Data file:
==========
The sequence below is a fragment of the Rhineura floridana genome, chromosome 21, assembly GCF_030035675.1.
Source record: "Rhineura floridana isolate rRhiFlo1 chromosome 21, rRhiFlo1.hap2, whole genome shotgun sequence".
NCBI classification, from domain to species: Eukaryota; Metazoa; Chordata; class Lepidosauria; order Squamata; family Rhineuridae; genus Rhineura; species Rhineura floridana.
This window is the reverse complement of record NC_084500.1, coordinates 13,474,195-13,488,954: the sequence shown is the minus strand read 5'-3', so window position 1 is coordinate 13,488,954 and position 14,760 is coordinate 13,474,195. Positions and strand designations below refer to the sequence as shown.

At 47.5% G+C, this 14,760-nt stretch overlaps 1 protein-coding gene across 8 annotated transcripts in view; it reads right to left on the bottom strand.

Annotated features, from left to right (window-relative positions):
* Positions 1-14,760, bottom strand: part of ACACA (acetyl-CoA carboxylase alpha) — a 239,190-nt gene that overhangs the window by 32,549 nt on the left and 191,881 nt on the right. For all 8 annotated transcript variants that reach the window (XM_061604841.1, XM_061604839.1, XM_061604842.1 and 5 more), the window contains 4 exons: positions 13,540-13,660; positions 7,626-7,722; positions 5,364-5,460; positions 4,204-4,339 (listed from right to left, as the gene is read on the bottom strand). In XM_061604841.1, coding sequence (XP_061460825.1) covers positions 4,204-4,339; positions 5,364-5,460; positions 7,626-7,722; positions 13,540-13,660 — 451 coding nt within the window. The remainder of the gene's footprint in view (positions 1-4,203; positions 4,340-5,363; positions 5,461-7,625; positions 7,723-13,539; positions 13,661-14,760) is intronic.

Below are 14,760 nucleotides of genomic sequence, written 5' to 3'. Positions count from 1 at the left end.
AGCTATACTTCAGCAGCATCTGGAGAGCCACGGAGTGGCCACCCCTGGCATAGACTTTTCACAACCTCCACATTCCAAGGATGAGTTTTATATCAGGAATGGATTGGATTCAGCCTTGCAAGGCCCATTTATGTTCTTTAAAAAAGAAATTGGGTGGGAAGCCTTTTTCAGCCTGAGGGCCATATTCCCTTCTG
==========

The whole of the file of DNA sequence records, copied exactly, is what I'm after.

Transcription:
The sequence below is a fragment of the Rhineura floridana genome, chromosome 21, assembly GCF_030035675.1.
Source record: "Rhineura floridana isolate rRhiFlo1 chromosome 21, rRhiFlo1.hap2, whole genome shotgun sequence".
NCBI classification, from domain to species: Eukaryota; Metazoa; Chordata; class Lepidosauria; order Squamata; family Rhineuridae; genus Rhineura; species Rhineura floridana.
This window is the reverse complement of record NC_084500.1, coordinates 13,474,195-13,488,954: the sequence shown is the minus strand read 5'-3', so window position 1 is coordinate 13,488,954 and position 14,760 is coordinate 13,474,195. Positions and strand designations below refer to the sequence as shown.

At 47.5% G+C, this 14,760-nt stretch overlaps 1 protein-coding gene across 8 annotated transcripts in view; it reads right to left on the bottom strand.

Annotated features, from left to right (window-relative positions):
* Positions 1-14,760, bottom strand: part of ACACA (acetyl-CoA carboxylase alpha) — a 239,190-nt gene that overhangs the window by 32,549 nt on the left and 191,881 nt on the right. For all 8 annotated transcript variants that reach the window (XM_061604841.1, XM_061604839.1, XM_061604842.1 and 5 more), the window contains 4 exons: positions 13,540-13,660; positions 7,626-7,722; positions 5,364-5,460; positions 4,204-4,339 (listed from right to left, as the gene is read on the bottom strand). In XM_061604841.1, coding sequence (XP_061460825.1) covers positions 4,204-4,339; positions 5,364-5,460; positions 7,626-7,722; positions 13,540-13,660 — 451 coding nt within the window. The remainder of the gene's footprint in view (positions 1-4,203; positions 4,340-5,363; positions 5,461-7,625; positions 7,723-13,539; positions 13,661-14,760) is intronic.

Below are 14,760 nucleotides of genomic sequence, written 5' to 3'. Positions count from 1 at the left end.
AGCTATACTTCAGCAGCATCTGGAGAGCCACGGAGTGGCCACCCCTGGCATAGACTTTTCACAACCTCCACATTCCAAGGATGAGTTTTATATCAGGAATGGATTGGATTCAGCCTTGCAAGGCCCATTTATGTTCTTTAAAAAAGAAATTGGGTGGGAAGCCTTTTTCAGCCTGAGGGCCATATTCCCTTCTG